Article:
This would not be correct for the model you show above because the mediator is categorical. The reason is that when the mediator is a dependent variable, it is treated as a latent response variable whereas when it is an independent variable, it is treated as a continuous variable. I know of no reference for this. The mediator must treated in the same way both when it is a dependent variable and an independent variable to compute at indirect effect.
You mentioned a few posts ago that with categorical mediators one should use probit regression with WLS to get indirect effects. a) Would that approach work in my case? b) Can indirect effects be obtained by multiplying the path coefficients?
Cecily Na posted on Sunday, December 12, 2010 - 2:22 pm
Dear Linda, I did an SEM model with categorical variables. The output has means/intercepts/threshold for each level of every categorical variable. Where can I find the overall intercept for the probit structural equation? What syntax command should I use?
For example, STD [z score] = intercept + b1*crime + b2* drug; where crime and drug are all categorical variables.
You are reading the data incorrectly. You probably have blanks in the data set which are not allowed with free format data. If you can't see the problem, send the input, data, output and your license number to firstname.lastname@example.org.
I'm running a path model (N=10.000) with a binary (75/25-split) dependent variable, 8 independent variables and indirect effects.
When I specify the MODEL INDIRECT command I get the message...
* The chi-square value for MLM, MLMV, MLR, ULSMV, WLSM and WLSMV cannot be used for chi-square difference testing in the regular way. MLM, MLR and WLSM chi-square difference testing is described on the Mplus website. MLMV, WLSMV, and ULSMV difference testing is done using the DIFFTEST option.
...and when using MODEL CONSTRAINT the output didn't provide any fit indices. Can I ignore this message or what exactly does it mean?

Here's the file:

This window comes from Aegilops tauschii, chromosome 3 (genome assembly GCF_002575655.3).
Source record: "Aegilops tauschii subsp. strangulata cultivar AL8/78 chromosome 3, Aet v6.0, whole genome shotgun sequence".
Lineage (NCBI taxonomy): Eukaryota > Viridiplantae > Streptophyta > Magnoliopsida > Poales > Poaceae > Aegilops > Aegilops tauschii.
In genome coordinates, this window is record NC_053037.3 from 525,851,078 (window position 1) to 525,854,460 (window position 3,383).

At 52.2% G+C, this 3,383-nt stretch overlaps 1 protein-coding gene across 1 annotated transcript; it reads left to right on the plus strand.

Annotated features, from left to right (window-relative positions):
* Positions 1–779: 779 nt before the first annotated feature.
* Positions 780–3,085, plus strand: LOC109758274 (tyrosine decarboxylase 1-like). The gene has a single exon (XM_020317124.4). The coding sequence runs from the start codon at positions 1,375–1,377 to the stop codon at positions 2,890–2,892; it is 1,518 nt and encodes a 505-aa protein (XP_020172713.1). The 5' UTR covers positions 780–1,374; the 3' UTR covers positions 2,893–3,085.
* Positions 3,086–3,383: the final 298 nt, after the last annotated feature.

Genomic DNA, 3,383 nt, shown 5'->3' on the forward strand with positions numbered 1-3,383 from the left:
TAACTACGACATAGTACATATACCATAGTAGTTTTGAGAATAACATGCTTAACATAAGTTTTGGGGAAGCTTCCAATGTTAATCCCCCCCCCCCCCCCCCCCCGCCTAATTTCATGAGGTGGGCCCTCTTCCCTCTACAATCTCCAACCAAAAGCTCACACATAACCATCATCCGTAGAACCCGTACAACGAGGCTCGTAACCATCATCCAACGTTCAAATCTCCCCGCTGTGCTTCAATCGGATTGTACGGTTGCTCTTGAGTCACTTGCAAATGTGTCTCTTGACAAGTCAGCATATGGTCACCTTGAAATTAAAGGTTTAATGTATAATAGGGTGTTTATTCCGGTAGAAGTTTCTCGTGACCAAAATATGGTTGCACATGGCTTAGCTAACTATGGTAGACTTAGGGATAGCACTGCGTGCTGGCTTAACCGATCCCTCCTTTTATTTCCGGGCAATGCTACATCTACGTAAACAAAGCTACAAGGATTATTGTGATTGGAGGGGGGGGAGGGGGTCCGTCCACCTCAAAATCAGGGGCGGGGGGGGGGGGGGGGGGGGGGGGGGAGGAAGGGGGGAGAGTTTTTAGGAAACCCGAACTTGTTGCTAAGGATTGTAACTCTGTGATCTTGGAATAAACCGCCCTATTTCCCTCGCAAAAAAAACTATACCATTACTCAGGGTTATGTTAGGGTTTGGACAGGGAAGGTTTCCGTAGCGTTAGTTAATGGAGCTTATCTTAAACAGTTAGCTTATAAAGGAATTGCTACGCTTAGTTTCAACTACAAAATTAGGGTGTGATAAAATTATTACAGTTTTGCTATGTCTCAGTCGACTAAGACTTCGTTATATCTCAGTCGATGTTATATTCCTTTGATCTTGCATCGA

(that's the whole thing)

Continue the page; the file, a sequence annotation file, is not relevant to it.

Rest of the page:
I'm doing a path analysis with two continuous DVs and one binary DV with MLR estimation. All IVs are continuous. For the logit part, I get "reasonable" parameter estimates and their SEs, but the odds ratio estimates show the following:
LOGISTIC REGRESSION ODDS RATIO RESULTS
GYNTULEH ON VDR 0.000 ODR *********
What's wrong with the odds ratio estimates? For the binary DV, ca. 60 cases have value of 1 and ca. 170 cases have value of 0.
Leslie Roos posted on Thursday, June 27, 2013 - 7:18 am
I'm running a mediation model with 2 binary mediators and a nominal outcome. I'm interested in determining if there is a significant mediation for each of the mediators on each 2 of the levels of the nominal outcome variable vs. nominal reference group. My understanding is with nominal outcome variables & model constraint, it is not possible to obtain Indirect Odds ratios, however it is possible to obtain if the indirect effect is significant.
What would be the best way to determine the significance of the indirect effect of the mediator at each level of the nominal outcome? Below is the relevant part of the model. I was attempting to constrain the nominal outcome (Jail2L) at the first 2 levels.
Hi! Iím examining a multiple mediator model through path analysis. I have variables at four time points and the model include three IVís (at t1), three DVís at t2 (1 binary and 2 continuous), three DVís at t3 (1 binary and 2 continuous) and one final continuous DV at t4. I have used WLSMV with THETA and examined indirect effects using MODEL INDIRECT together with the BOOTSTRAP analysis command.
Iíve got a response from a reviewer suggesting that I should use Monte Carlo Integration to attain a logit rather than a probit model, since ďin a multivariate case these are superiorĒ. Iím not sure in what ways this would be beneficial or the more correct way to examine my model.
From what I have read on this forum, using WLSMV rather than MLR with INTEGRATION=MONTECARLO and MODEL CONSTRAINT, is the better option is you have categorical mediators. Is this correct? If yes, can you point me to any references supporting this?
Also, if I were to do as the reviewer suggests, then I would not be able to have the residuals of my mediators be correlated (risk of having a misspecificed model). Is this an argument I can use to support the WLSMV approach?
When you have a mediation model, ML becomes problematic if you have categorical mediators in that you would have to combine linear and non-linear regressions. WLSMV instead works with a latent response variable mediator.
I don't know what the reviewer means by logit being superior for the multivariate case. I would say the opposite because the probit with WLSMV is more flexible in the multivariate case - like you say correlated residuals. Although missing data can be an issue. See also our FAQ on estimator choices with categorical variables.